Working Through Dorm Room Woes in a Pandemic

By Ana Carolina Aguiar

The COVID-19 pandemic brought many noticeable differences to the way society functions. These differences followed students onto Barry University’s campus, with safety regulations like wearing a mask, social distancing, and caution upon outdoor ventures becoming required acts in the dormitories. 

In addition to the new rules, many students have struggled with getting on the same page as their roommates and dormmates when it comes to dealing with a global pandemic. 

Photo of Barry Students Student Courtney Chisholm and Ayana Andrade-Zygmunt by Jimmy Muniz

Although most classes are being taught virtually, there are currently 853 students in on-campus housing as compared to the Fall 2019 number of 1,289 students, many of whom have roommates who go out with people they may not know. 

This could put students at risk of being contaminated by their roommates, in addition to other dorm inhabitants who share common spaces such as the laundry room, the study lounges, and the elevators.

Sharing common spaces is something that junior marketing major Veronica Ospina expresses concerns about. In Kolasa Hall, she says she sees people who do not wear masks or who wear them incorrectly. This makes a simple chore, like laundry, scary due to the small space that residents of the four-floor building must share.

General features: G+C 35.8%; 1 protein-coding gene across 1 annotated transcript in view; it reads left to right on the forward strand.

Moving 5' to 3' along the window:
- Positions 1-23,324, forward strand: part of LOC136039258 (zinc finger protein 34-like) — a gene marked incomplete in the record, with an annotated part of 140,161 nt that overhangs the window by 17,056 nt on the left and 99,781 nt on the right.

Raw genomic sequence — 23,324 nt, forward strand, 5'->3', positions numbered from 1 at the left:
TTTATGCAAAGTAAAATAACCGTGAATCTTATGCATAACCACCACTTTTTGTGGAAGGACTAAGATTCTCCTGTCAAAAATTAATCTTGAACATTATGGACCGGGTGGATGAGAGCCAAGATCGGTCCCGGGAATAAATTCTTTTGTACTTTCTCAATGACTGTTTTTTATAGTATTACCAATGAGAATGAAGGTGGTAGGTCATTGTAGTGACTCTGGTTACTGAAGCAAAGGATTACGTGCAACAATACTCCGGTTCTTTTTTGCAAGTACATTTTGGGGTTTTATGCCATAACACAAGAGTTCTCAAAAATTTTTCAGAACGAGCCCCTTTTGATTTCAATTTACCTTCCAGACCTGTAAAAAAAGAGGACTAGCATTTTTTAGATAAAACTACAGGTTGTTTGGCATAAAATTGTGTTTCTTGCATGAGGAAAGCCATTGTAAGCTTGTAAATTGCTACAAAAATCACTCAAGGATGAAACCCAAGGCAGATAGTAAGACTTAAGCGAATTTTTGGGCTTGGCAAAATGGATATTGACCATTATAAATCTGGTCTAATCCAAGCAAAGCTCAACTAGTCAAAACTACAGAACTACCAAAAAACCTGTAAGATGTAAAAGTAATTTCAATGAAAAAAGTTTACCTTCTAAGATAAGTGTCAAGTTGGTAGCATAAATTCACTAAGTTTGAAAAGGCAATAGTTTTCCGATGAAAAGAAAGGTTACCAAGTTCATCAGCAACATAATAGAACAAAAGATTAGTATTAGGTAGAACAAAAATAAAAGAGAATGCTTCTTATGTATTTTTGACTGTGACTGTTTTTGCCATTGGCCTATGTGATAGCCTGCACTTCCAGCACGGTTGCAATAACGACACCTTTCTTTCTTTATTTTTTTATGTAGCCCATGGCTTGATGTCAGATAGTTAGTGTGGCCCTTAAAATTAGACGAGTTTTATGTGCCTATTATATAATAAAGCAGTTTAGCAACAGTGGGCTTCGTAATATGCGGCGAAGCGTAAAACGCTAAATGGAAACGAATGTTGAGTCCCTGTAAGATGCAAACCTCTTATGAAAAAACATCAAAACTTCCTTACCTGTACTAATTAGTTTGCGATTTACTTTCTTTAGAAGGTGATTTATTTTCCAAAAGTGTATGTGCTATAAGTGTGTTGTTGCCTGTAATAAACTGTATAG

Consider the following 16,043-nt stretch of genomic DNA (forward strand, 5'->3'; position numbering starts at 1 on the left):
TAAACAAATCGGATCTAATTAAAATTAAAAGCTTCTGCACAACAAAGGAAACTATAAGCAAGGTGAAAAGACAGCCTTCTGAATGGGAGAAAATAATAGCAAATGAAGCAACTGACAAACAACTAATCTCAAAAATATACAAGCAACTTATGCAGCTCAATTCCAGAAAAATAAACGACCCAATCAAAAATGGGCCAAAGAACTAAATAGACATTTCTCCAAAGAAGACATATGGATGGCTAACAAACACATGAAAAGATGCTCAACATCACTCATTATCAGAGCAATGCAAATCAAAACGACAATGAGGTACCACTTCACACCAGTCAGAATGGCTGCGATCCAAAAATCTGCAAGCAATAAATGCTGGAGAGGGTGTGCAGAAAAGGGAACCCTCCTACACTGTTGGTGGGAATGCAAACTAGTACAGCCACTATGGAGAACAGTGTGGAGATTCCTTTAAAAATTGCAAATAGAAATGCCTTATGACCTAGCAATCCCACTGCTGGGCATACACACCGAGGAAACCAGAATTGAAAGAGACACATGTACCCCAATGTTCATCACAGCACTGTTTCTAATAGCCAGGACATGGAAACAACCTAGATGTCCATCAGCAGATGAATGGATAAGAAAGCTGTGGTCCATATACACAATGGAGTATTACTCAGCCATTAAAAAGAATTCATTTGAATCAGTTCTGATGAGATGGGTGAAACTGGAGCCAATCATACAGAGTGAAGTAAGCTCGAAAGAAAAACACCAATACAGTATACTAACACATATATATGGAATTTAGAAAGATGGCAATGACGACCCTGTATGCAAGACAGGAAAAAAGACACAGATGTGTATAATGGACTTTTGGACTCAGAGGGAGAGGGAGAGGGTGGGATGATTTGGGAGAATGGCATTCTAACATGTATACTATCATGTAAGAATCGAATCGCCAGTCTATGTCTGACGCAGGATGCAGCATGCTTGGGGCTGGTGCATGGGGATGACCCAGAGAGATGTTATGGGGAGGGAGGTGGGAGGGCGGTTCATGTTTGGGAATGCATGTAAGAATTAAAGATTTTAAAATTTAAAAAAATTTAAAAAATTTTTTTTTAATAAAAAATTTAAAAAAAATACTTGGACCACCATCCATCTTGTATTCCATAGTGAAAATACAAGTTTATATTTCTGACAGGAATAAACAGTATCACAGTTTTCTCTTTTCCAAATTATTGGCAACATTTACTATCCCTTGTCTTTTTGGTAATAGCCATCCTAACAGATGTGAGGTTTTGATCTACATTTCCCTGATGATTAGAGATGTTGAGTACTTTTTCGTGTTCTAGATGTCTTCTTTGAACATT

Another small space that concerns Ospina are the elevators in her hall. 

“The elevators are also scary to take because of the closed space and the fact that I have seen people come out of them without a mask,” said Ospina. 

Photo Credit to The News & Observer

Concerns such as these are met with changes made to housing life since the pandemic began, as the Director of Housing and Residence Life, Matthew Cameron, explains. 

One of the major changes is that guests are prohibited from entering a resident’s assigned room. This alteration aims to mitigate the spread of COVID-19 by keeping only those residents assigned to a certain unit in the space. 

However, as of Sept. 21, students are permitted one guest from the residential community in their room. This change came just days before Miami-Dade and Broward officials relaxed Coronavirus restrictions in their counties in accordance with the decision of Gov. Ron DeSantis to move to Phase 3 of reopening, according to NBC Miami.

Non-Barry guests are still prohibited in the residence halls. 

Despite these guest policies, Ospina expressed doubt that people are following these rules, because she can hear people entering and leaving the room neighboring her own each night. 

 “Just the other day, a girl at the end of the hall had a party broken up at 2 a.m. on a school night,” said Ospina.

In addition to the alteration of guest policies, lounges in residence halls have been reconfigured to be used as temporary computer labs. This limits the need for resident students to use the computers at the on-campus library, and attempts to keep students contained within their units.